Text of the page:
There was a lot of commentary around the fact that many Blockchain businesses and crypto projects still find it challenging to access regular banking facilities in Australia (Irony of the week #2: Westpac’s windfall from the recent Coinbase IPO). There was also a lot of discussion about the need for investor education before crypto and digital assets can go “mainstream” – which I find surprising when plenty of people seem to be finding their way without any help from traditional financial advisors, and yet no-one is required to educate themselves before their money is put into compulsory superannuation or real estate assets. Even where crypto assets are being included in retail investor products, the allocation is very modest and is being transacted offshore (see Raiz’s 5% allocation via the US-based Gemini Trust). Why not use one of the several established and well-run exchanges, crypto funds and OTC providers here in Australia?

Regarding the potential offshore brain drain, much was made of the work that Singapore is doing to attract Blockchain and crypto businesses. But I think the focus on Singapore risks overstating the situation there, and overlooks what is actually happening (and could happen) in Australia. For example, while Singapore may have more favourable tax arrangements for new Blockchain projects, I understand that ordinary retail investors don’t have access to crypto funds (not even ETPs). The Singaporean issuance of digital assets via tokenisation has to be done via an SPV structure. And while many ICOs have been issued from Singapore, they could not be marketed to local investors. At least Australia has a robust DCE sector, e.g. Independent Reserve, BTC Markets, and Bit Trade (now part of Kraken); early on we saw some very successful retail products such as CoinJar; and the local industry continues to nurture innovative decentralisation projects – we just need to sort out those “policy settings”, and give more encouragement to local entrpreneuers and innovation. (Irony of the week #3 – when former ALP politician and self-styled crypto OG, Sam Dastyari, was asked if the private equity fund he works for was investing in Blockchain or crypto, there was a deafening silence…)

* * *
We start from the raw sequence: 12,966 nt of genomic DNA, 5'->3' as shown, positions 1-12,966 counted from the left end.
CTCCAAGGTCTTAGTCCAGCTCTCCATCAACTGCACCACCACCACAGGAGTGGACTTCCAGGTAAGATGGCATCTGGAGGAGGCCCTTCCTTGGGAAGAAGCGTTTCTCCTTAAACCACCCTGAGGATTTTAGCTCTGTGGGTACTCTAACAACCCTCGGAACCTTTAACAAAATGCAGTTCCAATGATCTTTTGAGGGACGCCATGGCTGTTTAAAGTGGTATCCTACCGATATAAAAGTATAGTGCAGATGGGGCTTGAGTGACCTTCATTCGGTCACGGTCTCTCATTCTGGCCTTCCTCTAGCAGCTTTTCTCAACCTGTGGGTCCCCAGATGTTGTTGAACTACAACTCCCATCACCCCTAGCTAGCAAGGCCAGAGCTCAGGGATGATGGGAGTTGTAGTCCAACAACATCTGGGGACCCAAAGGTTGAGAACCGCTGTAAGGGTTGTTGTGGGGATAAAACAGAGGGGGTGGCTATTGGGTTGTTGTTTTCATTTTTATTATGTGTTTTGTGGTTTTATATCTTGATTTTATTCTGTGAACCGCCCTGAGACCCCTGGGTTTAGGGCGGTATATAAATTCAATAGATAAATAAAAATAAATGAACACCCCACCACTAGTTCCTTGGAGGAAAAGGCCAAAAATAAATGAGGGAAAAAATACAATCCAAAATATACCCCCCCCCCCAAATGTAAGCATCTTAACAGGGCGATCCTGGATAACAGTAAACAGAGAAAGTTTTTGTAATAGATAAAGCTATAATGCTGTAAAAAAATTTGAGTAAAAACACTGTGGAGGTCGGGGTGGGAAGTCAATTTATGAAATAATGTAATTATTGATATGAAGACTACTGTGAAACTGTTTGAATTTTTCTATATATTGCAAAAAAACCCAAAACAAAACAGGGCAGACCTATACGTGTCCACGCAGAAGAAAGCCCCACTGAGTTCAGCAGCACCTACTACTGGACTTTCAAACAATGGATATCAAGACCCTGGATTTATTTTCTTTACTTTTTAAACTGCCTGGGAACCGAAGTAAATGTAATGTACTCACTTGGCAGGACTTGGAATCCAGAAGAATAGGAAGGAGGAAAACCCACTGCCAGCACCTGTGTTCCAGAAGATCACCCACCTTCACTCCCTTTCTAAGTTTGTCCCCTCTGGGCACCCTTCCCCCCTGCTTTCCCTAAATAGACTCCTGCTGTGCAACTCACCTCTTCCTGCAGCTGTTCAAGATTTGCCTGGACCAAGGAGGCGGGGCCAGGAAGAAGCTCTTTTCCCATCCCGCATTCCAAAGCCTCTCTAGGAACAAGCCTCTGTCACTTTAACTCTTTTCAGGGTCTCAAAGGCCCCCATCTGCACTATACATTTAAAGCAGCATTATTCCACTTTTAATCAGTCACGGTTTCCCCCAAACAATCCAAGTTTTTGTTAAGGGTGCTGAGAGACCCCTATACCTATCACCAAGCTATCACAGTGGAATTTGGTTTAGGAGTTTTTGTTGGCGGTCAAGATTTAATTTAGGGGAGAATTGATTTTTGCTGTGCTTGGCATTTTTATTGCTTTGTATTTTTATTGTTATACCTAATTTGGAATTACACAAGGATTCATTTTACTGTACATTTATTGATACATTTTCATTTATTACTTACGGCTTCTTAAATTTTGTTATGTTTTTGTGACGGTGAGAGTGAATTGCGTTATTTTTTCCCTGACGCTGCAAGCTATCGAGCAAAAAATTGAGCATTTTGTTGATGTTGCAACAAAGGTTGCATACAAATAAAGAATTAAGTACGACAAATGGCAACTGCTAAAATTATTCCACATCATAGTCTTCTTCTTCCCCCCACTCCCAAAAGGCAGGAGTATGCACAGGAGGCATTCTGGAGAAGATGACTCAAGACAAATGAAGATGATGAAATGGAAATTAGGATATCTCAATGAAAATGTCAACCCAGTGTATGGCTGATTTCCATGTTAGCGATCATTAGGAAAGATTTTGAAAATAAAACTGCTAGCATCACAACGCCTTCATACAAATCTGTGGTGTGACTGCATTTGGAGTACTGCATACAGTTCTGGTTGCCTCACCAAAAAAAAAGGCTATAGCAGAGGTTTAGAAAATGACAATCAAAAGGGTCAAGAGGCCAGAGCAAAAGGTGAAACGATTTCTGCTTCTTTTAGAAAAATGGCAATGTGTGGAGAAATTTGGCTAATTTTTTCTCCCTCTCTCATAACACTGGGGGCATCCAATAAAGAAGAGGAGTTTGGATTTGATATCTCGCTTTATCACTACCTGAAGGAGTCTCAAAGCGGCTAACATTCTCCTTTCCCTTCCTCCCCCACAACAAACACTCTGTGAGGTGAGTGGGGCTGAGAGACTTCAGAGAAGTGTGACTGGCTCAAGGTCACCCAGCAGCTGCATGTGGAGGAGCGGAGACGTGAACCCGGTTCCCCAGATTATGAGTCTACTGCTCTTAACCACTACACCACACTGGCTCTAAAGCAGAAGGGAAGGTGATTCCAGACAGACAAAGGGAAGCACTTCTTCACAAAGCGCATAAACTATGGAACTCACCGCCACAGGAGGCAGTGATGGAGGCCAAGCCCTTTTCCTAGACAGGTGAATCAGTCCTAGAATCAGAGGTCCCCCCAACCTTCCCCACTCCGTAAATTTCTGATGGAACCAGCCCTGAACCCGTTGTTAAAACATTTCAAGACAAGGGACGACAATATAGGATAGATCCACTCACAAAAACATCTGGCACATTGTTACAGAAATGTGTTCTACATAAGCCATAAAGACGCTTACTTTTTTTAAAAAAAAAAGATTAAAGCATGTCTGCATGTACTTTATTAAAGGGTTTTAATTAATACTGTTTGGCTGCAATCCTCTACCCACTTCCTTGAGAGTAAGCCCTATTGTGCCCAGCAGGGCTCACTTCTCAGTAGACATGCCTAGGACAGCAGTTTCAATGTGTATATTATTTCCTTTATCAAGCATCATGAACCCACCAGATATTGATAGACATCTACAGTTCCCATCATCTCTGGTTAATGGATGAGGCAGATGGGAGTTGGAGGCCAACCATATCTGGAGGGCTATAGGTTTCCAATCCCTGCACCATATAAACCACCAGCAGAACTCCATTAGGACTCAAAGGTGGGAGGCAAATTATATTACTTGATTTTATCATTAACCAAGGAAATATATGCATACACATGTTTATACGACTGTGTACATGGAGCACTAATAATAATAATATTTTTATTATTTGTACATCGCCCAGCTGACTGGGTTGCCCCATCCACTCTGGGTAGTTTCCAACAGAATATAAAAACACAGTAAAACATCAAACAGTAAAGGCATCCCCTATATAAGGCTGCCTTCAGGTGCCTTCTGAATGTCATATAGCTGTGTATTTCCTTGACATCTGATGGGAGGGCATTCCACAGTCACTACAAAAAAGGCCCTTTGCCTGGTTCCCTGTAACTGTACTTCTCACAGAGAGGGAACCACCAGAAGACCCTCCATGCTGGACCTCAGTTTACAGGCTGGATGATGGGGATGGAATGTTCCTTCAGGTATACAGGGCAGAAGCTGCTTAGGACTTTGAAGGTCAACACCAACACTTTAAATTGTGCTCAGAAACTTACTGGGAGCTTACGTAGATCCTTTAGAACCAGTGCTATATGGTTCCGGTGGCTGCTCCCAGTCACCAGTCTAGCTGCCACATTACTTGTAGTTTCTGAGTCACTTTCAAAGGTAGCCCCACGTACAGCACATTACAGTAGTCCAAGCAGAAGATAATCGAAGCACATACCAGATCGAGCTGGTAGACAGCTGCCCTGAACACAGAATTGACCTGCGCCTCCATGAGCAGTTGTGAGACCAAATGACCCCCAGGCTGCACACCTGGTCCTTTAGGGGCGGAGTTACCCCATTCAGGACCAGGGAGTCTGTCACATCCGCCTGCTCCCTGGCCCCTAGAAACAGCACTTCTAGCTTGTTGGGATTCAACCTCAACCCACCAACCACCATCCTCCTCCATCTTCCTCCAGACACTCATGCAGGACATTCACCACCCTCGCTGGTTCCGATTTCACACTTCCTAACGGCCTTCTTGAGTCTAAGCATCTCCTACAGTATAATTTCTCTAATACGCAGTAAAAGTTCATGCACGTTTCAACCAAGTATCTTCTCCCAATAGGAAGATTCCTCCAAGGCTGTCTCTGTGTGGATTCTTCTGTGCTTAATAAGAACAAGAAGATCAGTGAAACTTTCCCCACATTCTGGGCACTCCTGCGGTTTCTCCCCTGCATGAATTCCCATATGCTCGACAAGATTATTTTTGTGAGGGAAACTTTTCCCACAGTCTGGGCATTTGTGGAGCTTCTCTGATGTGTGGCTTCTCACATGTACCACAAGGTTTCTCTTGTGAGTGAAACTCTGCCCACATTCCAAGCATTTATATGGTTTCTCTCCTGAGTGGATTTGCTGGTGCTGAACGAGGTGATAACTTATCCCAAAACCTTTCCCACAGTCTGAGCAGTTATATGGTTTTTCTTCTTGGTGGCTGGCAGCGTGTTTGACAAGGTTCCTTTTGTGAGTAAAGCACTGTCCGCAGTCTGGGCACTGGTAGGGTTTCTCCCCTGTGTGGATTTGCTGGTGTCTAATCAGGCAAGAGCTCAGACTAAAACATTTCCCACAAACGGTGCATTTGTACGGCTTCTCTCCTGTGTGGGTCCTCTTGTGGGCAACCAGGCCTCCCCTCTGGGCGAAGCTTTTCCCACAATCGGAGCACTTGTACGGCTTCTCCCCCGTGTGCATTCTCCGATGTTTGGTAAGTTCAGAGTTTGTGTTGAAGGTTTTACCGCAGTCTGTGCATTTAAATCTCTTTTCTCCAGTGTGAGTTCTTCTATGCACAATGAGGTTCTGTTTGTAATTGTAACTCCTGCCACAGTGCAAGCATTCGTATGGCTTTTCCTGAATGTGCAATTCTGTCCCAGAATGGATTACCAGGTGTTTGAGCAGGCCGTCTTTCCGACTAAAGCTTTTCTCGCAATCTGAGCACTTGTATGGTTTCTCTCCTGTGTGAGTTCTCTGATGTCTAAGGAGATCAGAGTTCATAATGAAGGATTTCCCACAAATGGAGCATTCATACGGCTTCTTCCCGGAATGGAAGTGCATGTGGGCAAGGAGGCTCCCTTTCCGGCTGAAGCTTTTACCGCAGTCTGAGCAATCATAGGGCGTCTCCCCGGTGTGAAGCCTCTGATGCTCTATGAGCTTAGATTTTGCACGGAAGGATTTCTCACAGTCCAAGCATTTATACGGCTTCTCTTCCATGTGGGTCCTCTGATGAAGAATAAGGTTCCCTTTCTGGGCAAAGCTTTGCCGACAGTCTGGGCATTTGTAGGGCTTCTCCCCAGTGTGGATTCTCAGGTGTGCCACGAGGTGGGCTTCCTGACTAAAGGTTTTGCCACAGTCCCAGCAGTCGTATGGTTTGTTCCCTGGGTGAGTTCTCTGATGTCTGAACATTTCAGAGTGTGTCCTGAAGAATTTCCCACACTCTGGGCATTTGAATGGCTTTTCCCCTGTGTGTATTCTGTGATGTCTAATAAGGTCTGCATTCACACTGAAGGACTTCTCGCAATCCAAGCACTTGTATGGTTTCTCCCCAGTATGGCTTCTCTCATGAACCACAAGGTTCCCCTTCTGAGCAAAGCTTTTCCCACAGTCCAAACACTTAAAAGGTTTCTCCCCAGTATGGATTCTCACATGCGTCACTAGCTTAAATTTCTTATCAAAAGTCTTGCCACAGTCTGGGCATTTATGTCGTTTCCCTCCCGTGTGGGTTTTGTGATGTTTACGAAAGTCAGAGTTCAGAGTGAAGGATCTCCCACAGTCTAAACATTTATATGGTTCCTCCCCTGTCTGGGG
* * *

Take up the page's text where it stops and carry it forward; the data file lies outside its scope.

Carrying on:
Finally, one of the main benefits of Blockchain Week has been to entice people out of hibernation, and to attend in-person events after months of lock-downs and restricted movement. It felt good to be back.

Next week: Blockchain Start-up Showcase